Bigfoot, Nessie, Alien Big Cats, and Dog-Men: this week I have suggested all of them should be removed from the Cryptozoology category and placed in the domains of the paranormal and the supernatural. There’s one more category that I think should also be placed into the world of the really weird. It’s the mysterious, flying things that soar our skies. Of course, the most famous winged thing of all is the Mothman of Point Pleasant, West Virginia. Suggesting that the Mothman is just a large, winged creature won’t cut it. When the Mothman was seen soaring around the city of Point Pleasant, West Virginia, there were – as John Keel made very clear – creepy Men in Black prowling around. UFOs were seen in the skies. And, there was, of course the collapse of the city’s Silver Bridge that killed dozens of people. In my view all of this demonstrates that the Mothman was/is far more paranormal than just a big bird, as was suggested by a number of people back in the Sixties. Now, let’s move on to the U.K.’s equivalent of the Mothman. It’s the Owlman.
In 1976 the dense trees surrounding Mawnan Old Church, Cornwall, England became a veritable magnet for a diabolical beast that was christened the Owlman. The majority of those that crossed paths with the creature asserted that it was human-like in both size and design, and possessed a pair of large wings, fiery red eyes, claws, and exuded an atmosphere of menace. No wonder people make parallels with the Mothman. It all began during the weekend of Easter 1976, when two young girls, June and Vicky Melling, had an encounter of a truly nightmarish kind in Mawnan Woods. The girls were on holiday with their parents when they saw a gigantic, feathery “bird man” hovering over the 13th Century church. It was a story that their father, Don Melling, angrily shared with a man named Tony “Doc” Shiels. I say “angrily” because Shiels was a noted, local magician who Melling came to believe had somehow instigated the whole affair. Or as Shiels, himself, worded it: “…some trick that had badly frightened his daughters.”
Shiels denied any involvement in the matter whatsoever. But that was only the start of things. Another one to see the Owlman was Jane Greenwood, also a young girl. She wrote a letter to the local newspaper, the Falmouth Packet, during the summer of 1976 that detailed her own startling encounter: “I am on holiday in Cornwall with my sister and our mother. I, too, have seen a big bird-thing. It was Sunday morning, and the place was in the trees near Mawnan Church, above the rocky beach. It was in the trees standing like a full-grown man, but the legs bent backwards like a bird’s. It saw us, and quickly jumped up and rose straight up through the trees. How could it rise up like that?” That’s a good question. There’s one additional thing: on every occasion that Jon Downes, of the U.K.-based Center for Fortean Zoology, decided to investigate the mystery of the Owlman, he would find himself buried in bad luck and negativity. Jon – a good friend of mine – no longer has any involvement in the phenomenon.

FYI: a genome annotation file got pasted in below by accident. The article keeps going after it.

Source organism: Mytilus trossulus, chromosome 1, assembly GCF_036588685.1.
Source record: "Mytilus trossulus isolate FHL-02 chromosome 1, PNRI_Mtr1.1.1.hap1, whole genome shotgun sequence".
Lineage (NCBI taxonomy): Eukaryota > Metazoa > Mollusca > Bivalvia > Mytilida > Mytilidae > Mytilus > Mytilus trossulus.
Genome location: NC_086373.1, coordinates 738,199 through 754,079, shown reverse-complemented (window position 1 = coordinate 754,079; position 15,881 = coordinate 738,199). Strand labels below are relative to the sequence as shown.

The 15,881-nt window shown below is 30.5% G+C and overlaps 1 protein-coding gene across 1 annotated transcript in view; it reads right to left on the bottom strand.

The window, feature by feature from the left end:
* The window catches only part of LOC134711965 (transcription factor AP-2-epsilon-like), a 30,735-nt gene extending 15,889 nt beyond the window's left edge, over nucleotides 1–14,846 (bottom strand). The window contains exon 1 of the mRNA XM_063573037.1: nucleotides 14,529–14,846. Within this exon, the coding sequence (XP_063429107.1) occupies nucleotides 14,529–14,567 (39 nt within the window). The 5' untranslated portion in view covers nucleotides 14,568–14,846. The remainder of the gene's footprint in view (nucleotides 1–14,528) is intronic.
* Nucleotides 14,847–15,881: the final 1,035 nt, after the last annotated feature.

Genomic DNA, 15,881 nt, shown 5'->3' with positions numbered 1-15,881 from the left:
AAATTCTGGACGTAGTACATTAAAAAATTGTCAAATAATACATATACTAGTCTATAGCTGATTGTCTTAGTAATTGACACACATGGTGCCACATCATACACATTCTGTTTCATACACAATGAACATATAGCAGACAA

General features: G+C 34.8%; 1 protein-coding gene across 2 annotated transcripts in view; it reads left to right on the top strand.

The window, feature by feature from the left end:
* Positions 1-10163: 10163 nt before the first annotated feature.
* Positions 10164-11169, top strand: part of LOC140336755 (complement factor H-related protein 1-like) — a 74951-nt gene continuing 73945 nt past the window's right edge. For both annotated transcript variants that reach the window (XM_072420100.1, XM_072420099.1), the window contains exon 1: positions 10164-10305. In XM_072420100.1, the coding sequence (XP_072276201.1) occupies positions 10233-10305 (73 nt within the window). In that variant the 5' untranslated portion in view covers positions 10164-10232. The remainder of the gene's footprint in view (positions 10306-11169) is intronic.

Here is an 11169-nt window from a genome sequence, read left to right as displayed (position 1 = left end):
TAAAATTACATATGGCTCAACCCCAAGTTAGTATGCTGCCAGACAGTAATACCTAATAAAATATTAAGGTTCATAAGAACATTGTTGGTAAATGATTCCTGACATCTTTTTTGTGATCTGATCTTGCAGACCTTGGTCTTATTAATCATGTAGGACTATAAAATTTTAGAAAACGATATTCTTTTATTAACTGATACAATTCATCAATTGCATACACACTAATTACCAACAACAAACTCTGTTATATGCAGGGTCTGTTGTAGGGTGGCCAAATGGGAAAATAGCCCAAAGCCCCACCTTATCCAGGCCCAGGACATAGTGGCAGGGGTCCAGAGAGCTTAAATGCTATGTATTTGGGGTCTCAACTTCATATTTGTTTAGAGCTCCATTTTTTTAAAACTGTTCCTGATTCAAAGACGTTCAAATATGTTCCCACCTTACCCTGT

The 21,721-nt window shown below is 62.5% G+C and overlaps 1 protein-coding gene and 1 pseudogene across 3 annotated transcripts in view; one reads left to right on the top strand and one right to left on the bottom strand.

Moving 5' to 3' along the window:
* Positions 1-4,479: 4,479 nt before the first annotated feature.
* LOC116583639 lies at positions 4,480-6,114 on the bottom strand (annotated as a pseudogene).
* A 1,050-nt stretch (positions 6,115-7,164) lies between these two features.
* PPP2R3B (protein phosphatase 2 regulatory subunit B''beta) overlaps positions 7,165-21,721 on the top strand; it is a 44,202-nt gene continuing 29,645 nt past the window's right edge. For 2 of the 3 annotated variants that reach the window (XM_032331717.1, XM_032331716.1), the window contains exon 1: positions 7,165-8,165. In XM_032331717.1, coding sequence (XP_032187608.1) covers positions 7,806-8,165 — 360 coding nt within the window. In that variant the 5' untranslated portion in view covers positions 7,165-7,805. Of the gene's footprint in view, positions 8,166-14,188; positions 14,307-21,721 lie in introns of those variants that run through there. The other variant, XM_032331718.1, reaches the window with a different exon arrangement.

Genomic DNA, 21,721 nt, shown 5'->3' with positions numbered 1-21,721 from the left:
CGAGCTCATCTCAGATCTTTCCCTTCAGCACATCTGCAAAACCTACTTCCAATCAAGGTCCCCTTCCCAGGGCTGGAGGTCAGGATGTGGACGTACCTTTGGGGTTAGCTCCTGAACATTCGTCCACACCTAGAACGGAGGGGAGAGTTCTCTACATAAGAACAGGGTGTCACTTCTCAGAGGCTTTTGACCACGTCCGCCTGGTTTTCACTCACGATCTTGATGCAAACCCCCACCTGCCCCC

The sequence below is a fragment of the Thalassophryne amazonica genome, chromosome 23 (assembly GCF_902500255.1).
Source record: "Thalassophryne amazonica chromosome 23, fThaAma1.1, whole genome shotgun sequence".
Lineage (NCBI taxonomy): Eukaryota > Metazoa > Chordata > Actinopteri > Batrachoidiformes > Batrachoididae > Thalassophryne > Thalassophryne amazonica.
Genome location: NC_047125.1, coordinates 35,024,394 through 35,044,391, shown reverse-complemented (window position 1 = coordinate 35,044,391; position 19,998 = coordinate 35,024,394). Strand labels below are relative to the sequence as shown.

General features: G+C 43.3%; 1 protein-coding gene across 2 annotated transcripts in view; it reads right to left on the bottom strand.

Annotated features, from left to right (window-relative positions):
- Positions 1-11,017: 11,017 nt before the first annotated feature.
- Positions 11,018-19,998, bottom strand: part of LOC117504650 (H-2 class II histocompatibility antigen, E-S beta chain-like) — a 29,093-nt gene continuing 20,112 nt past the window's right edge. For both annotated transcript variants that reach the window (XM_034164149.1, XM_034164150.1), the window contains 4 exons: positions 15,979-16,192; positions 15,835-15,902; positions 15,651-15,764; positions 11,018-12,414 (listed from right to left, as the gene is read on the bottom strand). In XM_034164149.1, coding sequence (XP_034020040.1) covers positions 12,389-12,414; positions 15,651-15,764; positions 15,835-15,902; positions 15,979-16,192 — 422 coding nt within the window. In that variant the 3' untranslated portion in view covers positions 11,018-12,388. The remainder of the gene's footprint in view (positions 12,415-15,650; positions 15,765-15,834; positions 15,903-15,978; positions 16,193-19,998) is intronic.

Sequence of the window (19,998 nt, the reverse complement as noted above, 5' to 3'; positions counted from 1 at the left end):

Certainly one of the most bizarre of all the many and varied strange beings that haunts the lore and legend of Texas is that which became known, albeit very briefly, as the Houston Batman. The most famous encounter with the beast took place during the early morning hours of June 18, 1953. Given the fact that it was a hot and restless night, twenty three year old housewife Hilda Walker, and her neighbors, fourteen year old Judy Meyer and thirty three year old tool plant inspector Howard Phillips, were sitting on the porch of Walker’s home, located at 118 East Third Street in the city of Houston. Walker stated of what happened next: “…twenty five feet away I saw a huge shadow across the lawn. I thought at first it was the magnified reflection of a big moth caught in the nearby street light. Then the shadow seemed to bounce upward into a pecan tree. We all looked up. That’s when we saw it.” She went on to describe the entity as being essentially man like in shape, sporting a pair of bat style wings, dressed in a black, tight-fitting outfit, and surrounded by an eerie, glowing haze. The trio all confirmed that the monstrous form stood about six and a half feet tall and also agreed that the strange glow engulfing him was yellow in color. The Batman vanished when the light slowly faded out and right about the time that Meyer issued an ear-splitting scream. With that strange glow, bat wings and even a dark suit (!) there’s no way we can term the Houston Batman just a large bird. The thing was beyond weird!
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